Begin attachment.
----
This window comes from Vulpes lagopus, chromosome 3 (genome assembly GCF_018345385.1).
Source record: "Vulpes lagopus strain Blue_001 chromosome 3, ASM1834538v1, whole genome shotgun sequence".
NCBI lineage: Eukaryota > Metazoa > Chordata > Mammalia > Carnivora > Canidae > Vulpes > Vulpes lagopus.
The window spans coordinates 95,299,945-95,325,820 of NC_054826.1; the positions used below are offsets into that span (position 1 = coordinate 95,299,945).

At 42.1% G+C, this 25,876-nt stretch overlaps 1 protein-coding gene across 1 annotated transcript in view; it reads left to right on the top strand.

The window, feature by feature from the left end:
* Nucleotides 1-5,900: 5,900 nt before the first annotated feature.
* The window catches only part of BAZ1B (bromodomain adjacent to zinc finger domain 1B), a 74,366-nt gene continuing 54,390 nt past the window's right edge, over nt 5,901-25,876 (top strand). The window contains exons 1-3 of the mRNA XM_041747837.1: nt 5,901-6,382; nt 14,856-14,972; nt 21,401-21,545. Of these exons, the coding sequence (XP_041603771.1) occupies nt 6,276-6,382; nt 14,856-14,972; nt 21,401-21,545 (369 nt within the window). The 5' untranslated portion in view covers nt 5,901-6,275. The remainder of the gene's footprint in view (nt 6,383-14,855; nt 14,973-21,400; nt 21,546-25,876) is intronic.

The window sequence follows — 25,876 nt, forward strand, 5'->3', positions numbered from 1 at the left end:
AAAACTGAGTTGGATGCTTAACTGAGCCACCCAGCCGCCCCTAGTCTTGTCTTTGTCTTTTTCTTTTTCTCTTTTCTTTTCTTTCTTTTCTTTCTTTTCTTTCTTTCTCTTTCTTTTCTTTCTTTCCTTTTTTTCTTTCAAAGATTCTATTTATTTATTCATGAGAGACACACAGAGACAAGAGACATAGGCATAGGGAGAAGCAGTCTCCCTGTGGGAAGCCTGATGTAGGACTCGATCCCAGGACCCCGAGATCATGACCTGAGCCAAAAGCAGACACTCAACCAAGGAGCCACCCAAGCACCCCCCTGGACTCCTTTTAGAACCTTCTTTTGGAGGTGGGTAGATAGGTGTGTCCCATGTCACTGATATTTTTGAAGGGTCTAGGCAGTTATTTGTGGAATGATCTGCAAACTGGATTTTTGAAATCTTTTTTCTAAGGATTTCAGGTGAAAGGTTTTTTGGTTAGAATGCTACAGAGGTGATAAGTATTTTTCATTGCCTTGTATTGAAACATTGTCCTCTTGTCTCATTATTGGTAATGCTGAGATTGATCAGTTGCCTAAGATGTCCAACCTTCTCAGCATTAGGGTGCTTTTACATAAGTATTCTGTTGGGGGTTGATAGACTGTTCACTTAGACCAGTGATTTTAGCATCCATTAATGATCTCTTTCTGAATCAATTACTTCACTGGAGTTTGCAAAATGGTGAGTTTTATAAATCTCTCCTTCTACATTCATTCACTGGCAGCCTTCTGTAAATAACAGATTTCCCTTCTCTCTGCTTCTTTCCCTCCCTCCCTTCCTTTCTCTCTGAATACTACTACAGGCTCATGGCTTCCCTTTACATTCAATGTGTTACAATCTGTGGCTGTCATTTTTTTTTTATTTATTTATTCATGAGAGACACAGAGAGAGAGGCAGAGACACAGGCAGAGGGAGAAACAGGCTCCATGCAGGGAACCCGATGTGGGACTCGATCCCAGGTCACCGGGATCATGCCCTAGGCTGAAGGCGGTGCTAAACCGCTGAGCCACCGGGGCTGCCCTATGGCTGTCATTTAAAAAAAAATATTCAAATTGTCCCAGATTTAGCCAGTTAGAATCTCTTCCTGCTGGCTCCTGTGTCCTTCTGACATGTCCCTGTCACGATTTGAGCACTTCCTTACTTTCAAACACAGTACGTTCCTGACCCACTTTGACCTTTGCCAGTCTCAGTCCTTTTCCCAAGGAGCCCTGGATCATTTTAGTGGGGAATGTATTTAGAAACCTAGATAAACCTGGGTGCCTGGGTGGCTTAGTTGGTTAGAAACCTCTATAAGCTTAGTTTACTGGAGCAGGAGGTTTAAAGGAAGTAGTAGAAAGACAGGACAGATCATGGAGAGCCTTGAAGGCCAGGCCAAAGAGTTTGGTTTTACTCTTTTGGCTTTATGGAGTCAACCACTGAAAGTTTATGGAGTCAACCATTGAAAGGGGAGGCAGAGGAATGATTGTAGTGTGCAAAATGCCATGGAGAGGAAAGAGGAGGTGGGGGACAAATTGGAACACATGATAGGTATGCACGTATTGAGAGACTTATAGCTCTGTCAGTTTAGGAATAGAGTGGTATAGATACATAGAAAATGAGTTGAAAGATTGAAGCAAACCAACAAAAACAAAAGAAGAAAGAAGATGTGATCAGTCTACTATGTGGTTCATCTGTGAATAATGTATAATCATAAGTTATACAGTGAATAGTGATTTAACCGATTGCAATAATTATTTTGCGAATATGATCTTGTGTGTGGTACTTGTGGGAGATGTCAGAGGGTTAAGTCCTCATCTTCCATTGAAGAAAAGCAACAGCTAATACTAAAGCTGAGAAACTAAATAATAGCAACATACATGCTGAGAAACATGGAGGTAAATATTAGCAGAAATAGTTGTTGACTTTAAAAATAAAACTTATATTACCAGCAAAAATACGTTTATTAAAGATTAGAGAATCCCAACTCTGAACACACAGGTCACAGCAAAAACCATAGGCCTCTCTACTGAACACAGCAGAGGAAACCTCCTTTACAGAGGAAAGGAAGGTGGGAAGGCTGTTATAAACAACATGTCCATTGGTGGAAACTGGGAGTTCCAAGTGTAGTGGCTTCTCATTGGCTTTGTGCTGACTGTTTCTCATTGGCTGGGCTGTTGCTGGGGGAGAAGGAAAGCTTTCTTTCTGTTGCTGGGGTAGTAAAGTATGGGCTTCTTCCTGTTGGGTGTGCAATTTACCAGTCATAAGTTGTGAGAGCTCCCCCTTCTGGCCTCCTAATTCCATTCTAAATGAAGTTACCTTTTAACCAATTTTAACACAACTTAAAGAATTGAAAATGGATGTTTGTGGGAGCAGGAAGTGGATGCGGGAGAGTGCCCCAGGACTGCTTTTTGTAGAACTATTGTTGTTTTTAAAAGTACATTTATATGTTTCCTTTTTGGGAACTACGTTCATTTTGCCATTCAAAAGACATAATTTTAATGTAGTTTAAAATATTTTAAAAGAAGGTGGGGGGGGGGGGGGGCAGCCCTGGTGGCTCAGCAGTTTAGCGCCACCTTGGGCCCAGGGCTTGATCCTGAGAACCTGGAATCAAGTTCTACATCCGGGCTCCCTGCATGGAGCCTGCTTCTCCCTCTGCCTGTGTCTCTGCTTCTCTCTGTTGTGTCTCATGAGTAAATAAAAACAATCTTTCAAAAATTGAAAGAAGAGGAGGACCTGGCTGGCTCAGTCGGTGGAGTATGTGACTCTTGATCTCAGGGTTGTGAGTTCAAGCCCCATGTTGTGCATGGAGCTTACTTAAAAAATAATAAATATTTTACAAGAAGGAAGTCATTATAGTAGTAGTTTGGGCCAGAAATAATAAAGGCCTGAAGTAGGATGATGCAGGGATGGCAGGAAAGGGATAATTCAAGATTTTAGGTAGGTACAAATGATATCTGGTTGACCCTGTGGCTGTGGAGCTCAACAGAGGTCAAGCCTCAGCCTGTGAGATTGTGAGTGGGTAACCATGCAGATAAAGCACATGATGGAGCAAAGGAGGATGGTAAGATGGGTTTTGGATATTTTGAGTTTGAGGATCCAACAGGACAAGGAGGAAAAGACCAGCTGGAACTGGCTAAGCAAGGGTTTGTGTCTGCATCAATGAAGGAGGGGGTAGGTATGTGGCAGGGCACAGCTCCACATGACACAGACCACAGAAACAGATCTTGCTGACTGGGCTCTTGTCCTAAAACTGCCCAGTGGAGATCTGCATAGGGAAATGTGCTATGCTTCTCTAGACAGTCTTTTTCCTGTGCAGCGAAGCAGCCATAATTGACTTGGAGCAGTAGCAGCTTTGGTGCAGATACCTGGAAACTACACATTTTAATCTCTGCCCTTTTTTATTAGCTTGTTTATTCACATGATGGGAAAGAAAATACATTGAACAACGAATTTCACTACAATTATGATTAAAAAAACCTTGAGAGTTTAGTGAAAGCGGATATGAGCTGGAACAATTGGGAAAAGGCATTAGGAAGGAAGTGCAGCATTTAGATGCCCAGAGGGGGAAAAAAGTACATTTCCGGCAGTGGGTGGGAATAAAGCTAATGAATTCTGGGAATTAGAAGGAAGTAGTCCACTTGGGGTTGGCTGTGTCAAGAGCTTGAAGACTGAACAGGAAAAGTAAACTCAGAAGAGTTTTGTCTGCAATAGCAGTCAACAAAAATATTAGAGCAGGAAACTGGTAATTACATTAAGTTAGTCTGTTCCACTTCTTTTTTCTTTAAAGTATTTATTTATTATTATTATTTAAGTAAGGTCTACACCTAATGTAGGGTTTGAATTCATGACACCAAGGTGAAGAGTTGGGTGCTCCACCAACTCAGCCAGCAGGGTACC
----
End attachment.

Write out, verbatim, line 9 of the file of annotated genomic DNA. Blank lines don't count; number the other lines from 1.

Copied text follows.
The window sequence follows — 25,876 nt, forward strand, 5'->3', positions numbered from 1 at the left end: